What’s The Idea Factory? 290 pages, over a thousand images, 28 between designers and design studios that tell the story of contemporary Italian yacht design. An unmissable volume for all those who love boats, the sea and nautical design.
The Made in Italy design is equivalent to excellence, luxury and elegance. Its strength is the ability of joining the quality craftsmanship with the innovation, thanks to the genius of Italian entrepreneurs and designers. The aim of The Idea Factory column is to be a reference point for the global boating industry.
For our publishing company it is very important to convey the values which have made the Italian boat great in the world thanks to the designers of our country who are the key to the success of this important productive sector, through their work they have made an unique heritage which is envied and copied all around the world. They have to be defended and promoted, only with their ideas will Italian boats continue to stand out and be appreciated in all the continents. They are the added value of the Made in Italy.
The designers, architects and engineers we are proposing in this book are all different from each other, that means a richness in thinking to admire with gratitude. Thanks to their work we can see wonderful boats in the marinas all over the world. Their job is really complex, placing above all the mark, which becomes design.
Here’s how the Editor in Chief, Francesco Michienzi, introduces The Idea Factory:
DESIGN IS BEAUTY, INTERMINGLED, HYBRID, INTELLIGENT BEAUTY.
“It’s an extraordinary way of better meeting the needs of metropolitan man. Being a designer today means reasoning by constant synthesis, preceding every move with reflection on the process and the moral context, with the aim of increasing quality of life. In our culture, aesthetics and elegance are fundamental components. But to stop at aesthetics, forgetting that behind it there’s also – for instance – the ergonomics of a product, its use and the performance analysis of various materials, is undoubtedly reductive.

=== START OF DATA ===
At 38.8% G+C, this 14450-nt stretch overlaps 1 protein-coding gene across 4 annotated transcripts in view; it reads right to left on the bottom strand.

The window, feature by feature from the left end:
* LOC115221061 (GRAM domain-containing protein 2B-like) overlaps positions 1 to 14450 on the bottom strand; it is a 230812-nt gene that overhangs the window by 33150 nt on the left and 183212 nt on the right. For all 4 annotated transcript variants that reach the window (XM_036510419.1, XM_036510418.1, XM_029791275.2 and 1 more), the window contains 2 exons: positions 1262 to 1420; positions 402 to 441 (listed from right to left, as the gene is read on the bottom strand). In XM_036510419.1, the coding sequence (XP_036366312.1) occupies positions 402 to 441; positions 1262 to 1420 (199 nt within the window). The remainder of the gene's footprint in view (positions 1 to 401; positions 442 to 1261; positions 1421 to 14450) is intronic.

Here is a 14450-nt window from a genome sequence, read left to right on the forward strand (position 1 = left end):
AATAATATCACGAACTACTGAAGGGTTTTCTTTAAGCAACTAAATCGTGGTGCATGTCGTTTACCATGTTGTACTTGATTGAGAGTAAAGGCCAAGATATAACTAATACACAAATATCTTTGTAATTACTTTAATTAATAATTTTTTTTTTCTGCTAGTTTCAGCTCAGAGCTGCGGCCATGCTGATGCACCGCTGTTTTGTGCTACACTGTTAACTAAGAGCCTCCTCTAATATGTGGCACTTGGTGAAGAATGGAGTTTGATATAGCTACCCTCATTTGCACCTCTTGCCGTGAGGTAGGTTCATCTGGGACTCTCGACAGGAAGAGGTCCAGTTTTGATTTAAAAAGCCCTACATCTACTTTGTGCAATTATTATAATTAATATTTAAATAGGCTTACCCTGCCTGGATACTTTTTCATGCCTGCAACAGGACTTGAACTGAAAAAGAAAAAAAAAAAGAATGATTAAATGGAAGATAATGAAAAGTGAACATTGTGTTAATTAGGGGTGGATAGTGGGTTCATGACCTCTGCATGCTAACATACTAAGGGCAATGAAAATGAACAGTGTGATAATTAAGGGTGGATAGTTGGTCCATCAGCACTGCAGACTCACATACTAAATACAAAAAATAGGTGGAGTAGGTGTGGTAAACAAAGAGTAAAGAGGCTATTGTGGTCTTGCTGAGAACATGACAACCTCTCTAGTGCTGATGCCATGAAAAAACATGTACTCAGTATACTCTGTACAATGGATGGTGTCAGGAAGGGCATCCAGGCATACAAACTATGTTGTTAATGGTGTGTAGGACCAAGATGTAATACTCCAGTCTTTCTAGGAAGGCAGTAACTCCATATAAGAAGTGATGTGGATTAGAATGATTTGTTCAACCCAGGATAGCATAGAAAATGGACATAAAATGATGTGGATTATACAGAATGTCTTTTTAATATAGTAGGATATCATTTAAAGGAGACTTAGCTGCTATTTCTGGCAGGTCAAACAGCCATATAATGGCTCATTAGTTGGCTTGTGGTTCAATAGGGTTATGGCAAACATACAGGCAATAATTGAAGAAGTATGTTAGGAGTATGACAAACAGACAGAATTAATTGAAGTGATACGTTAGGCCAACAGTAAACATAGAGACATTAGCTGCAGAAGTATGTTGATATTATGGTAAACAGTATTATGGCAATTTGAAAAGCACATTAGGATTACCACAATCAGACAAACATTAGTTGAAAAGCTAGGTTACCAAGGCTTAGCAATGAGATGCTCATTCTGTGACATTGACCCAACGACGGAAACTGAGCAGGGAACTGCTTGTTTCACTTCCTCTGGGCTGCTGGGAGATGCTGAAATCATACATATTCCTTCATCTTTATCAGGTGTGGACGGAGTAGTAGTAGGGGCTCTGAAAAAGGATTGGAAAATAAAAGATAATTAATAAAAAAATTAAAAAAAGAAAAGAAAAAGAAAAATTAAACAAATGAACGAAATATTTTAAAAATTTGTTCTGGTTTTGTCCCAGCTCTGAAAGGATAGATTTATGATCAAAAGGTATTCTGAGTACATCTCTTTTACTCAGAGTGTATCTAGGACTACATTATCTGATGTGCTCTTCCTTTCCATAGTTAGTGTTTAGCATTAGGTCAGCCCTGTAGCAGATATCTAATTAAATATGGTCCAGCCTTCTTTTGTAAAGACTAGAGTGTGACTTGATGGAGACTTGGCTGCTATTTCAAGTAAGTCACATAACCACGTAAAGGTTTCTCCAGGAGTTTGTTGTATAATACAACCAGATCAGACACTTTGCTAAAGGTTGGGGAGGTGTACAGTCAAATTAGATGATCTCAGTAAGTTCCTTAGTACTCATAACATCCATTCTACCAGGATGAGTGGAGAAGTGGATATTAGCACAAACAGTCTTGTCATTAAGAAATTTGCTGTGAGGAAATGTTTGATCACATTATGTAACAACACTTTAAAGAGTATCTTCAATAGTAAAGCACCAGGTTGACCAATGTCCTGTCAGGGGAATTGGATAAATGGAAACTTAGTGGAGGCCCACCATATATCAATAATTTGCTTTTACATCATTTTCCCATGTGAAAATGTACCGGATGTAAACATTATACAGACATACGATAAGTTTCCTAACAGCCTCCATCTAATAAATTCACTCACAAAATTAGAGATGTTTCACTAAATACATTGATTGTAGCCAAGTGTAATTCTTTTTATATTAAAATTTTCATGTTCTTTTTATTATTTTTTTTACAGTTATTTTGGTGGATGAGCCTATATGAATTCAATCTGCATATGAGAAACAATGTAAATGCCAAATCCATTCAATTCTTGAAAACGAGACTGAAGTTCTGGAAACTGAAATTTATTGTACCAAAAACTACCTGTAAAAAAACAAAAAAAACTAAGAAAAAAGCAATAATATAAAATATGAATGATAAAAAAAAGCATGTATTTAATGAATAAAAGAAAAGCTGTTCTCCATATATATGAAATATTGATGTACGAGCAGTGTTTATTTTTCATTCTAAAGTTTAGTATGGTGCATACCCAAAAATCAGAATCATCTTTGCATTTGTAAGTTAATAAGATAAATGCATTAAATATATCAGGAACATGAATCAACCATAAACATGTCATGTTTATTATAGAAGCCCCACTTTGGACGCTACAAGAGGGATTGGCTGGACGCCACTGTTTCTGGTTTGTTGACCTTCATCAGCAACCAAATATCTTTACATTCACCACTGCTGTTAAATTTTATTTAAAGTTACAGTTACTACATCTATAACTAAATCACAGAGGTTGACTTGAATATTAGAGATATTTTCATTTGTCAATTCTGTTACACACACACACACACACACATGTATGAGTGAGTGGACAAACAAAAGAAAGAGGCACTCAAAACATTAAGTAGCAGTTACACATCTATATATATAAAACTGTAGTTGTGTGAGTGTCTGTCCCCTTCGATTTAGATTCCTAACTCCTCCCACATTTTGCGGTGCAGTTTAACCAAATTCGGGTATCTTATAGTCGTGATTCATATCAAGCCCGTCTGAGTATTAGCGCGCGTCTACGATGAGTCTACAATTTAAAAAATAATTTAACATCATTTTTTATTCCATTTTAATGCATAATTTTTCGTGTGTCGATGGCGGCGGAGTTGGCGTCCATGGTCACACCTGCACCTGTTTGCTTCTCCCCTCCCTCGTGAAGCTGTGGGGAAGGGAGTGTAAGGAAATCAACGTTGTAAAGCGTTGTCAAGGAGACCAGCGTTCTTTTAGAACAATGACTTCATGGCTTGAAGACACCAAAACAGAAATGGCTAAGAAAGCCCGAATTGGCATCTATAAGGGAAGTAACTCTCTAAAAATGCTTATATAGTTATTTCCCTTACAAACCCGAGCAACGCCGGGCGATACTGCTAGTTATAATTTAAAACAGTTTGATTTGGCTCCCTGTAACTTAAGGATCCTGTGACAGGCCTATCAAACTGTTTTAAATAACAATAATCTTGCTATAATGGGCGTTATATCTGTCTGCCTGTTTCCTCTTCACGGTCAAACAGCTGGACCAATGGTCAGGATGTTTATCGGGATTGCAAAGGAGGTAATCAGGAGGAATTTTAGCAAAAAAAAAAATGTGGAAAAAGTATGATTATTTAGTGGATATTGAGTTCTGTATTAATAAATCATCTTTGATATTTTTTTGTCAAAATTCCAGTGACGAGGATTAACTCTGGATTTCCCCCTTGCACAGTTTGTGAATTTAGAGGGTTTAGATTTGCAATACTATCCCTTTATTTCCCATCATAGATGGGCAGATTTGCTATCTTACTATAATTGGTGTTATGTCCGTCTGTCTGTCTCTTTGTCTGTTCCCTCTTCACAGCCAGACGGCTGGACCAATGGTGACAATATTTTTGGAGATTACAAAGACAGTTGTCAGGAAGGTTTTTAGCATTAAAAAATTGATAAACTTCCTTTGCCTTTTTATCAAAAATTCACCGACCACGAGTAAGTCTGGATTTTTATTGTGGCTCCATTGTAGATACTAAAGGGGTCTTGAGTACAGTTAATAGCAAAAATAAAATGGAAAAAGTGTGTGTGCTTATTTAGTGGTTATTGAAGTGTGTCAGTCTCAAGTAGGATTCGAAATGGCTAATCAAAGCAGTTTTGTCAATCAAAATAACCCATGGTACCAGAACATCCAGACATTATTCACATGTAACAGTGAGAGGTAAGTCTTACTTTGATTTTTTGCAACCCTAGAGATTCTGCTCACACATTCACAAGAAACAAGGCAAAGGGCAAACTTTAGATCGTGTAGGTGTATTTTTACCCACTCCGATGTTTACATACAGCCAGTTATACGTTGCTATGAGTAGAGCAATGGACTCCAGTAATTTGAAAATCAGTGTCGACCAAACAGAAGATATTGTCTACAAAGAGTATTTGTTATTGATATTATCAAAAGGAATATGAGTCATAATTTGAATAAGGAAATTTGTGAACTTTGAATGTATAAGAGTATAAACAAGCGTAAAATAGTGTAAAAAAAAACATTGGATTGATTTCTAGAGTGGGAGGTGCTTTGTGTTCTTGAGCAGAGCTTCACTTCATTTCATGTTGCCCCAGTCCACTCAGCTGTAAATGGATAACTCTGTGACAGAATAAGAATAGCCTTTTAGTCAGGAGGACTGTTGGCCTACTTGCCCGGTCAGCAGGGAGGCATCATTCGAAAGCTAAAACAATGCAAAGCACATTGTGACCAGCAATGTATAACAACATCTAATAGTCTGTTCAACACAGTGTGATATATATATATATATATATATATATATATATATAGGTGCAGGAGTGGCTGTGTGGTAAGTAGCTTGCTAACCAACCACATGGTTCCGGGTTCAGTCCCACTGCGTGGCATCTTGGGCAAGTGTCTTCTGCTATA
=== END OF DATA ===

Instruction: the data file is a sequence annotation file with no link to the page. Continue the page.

The task of the designer – including those who work with boats – consists of finding the appropriate categories which help in the choice of simple solutions, working “by subtraction”, in other words seeking to solve a problem by eliminating everything that’s not useful for the function, reducing costs and time spent on construction, assembly and finishing.
It means solving two problems at the same time with a single solution, a task that’s difficult and requires great creativity. It’s much easier to complicate things: just add everything we can think of without considering whether the costs exceed the potential sale price and whether it takes longer to achieve the goal. Our event showcases a significant sample of the people involved in the creative process of building a boat. Never mind the type or size, what matters is the synthesis that these designers, architects and engineers manage to achieve in the execution of their work.
In general we are more likely to admire the manual work that goes into creating a complicated thing than to recognise just how much mental work is needed to simplify it, especially as we can’t see it. Faced with extremely simple solutions, which might have required lengthy research and testing, we tend to say: what, is that it? A problem should always be dismantled, and its data collected and analysed, in order to understand how complex it is. Designing a yacht is particularly difficult; it’s a task that’s determined by a borderline always in precarious balance between success and failure, and only the best designers can do it“.